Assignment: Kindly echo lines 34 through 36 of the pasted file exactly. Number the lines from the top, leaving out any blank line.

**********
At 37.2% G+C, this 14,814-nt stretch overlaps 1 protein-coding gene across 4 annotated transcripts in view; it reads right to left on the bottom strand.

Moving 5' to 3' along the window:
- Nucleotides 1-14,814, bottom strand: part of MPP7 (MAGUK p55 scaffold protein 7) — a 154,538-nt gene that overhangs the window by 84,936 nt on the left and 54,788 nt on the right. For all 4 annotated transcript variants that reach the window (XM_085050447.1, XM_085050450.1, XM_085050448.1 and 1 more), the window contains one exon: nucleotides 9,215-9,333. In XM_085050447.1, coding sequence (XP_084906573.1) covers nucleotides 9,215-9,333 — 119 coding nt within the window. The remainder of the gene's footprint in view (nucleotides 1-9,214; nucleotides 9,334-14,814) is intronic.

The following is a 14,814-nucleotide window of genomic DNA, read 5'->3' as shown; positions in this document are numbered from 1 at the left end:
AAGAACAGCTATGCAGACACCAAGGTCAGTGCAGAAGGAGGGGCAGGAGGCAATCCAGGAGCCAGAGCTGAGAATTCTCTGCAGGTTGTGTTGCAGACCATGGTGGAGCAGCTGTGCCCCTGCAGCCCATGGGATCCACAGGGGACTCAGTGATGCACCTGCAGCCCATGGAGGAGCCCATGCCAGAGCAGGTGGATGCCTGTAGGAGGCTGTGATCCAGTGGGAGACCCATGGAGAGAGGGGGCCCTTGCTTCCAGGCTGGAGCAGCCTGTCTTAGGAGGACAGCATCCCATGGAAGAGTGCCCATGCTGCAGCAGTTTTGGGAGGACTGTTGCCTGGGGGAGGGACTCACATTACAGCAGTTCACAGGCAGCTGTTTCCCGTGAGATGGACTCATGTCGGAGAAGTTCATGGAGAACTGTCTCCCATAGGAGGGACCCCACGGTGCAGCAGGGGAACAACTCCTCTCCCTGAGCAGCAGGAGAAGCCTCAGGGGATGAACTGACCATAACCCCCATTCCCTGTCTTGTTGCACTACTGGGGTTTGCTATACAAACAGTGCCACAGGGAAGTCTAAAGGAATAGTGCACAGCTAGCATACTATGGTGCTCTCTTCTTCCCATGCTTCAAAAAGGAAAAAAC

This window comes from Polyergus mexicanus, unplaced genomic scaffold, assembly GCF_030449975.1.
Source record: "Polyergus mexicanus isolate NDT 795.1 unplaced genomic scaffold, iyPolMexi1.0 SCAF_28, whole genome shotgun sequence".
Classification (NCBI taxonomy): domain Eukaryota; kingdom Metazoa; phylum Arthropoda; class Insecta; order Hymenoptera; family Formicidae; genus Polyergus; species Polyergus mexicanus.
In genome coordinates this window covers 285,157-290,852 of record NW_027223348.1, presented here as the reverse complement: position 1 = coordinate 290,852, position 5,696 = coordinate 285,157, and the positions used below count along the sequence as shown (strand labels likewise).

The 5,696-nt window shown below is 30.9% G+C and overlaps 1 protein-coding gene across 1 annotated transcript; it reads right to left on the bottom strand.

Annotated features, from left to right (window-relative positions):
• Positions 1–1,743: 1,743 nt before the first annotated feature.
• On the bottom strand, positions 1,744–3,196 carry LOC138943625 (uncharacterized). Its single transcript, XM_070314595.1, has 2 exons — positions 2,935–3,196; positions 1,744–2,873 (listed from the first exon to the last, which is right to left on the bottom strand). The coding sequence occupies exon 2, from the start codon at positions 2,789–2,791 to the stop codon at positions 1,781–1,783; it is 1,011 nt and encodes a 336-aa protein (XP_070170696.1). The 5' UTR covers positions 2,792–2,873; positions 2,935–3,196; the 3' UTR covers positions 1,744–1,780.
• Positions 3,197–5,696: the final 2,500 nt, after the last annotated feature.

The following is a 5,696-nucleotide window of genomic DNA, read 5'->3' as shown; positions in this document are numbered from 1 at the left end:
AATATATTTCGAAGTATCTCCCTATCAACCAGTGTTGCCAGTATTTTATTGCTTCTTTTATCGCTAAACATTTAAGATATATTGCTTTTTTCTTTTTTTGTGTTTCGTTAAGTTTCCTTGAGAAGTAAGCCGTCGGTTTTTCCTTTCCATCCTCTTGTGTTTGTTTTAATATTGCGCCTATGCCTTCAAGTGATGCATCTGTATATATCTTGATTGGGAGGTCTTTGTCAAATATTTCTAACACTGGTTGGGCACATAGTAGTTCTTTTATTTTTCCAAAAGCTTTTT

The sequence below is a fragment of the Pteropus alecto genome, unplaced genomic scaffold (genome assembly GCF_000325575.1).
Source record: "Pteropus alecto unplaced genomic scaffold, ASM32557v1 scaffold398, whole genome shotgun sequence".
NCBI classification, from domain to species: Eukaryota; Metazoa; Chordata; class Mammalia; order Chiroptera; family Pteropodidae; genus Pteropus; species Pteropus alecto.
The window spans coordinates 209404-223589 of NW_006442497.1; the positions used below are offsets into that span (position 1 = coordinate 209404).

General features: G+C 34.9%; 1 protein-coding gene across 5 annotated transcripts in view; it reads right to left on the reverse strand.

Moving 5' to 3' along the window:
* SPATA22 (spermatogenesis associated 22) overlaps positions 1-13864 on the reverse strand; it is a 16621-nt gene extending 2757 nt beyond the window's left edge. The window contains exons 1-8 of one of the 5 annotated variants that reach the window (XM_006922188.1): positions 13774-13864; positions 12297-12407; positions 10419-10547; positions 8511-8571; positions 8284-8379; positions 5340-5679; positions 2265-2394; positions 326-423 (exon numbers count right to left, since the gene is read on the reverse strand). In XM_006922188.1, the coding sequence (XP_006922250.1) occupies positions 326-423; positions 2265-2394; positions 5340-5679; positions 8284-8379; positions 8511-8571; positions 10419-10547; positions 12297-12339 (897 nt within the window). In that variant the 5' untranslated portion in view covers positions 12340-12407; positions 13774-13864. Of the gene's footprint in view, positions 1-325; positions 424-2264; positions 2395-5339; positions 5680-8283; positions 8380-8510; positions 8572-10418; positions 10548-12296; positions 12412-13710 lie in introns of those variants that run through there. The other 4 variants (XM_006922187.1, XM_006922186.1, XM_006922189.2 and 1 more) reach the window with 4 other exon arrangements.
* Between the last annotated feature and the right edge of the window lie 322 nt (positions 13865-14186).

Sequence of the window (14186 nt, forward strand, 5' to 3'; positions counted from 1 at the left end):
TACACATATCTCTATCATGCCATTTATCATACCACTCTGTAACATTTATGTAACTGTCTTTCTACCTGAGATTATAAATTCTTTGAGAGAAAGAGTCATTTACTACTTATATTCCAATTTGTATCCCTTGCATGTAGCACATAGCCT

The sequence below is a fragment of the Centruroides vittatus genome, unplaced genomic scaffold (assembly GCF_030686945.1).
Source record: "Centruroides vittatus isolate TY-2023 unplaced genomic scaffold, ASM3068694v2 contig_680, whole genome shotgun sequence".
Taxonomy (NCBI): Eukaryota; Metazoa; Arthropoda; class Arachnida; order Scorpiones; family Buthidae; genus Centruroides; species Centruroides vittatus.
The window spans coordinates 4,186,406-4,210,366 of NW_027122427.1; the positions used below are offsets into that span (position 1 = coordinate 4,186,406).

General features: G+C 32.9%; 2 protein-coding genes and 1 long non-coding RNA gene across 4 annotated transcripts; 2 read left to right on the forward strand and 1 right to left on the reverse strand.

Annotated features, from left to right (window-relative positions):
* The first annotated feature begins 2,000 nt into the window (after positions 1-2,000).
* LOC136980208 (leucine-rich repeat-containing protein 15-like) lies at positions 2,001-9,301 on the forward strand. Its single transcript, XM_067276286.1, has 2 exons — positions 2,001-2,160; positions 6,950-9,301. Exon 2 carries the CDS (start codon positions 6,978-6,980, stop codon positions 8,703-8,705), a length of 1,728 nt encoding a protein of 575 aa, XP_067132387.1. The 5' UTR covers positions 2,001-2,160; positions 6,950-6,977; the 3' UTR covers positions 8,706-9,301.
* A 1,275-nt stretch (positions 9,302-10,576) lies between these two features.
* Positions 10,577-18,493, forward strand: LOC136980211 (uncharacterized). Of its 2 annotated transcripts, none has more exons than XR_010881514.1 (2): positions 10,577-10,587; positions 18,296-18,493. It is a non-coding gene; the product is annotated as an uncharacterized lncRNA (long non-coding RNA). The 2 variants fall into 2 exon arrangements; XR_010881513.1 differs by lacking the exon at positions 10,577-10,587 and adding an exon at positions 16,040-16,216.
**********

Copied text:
* LOC136980208 (leucine-rich repeat-containing protein 15-like) lies at positions 2,001-9,301 on the forward strand. Its single transcript, XM_067276286.1, has 2 exons — positions 2,001-2,160; positions 6,950-9,301. Exon 2 carries the CDS (start codon positions 6,978-6,980, stop codon positions 8,703-8,705), a length of 1,728 nt encoding a protein of 575 aa, XP_067132387.1. The 5' UTR covers positions 2,001-2,160; positions 6,950-6,977; the 3' UTR covers positions 8,706-9,301.
* A 1,275-nt stretch (positions 9,302-10,576) lies between these two features.
* Positions 10,577-18,493, forward strand: LOC136980211 (uncharacterized). Of its 2 annotated transcripts, none has more exons than XR_010881514.1 (2): positions 10,577-10,587; positions 18,296-18,493. It is a non-coding gene; the product is annotated as an uncharacterized lncRNA (long non-coding RNA). The 2 variants fall into 2 exon arrangements; XR_010881513.1 differs by lacking the exon at positions 10,577-10,587 and adding an exon at positions 16,040-16,216.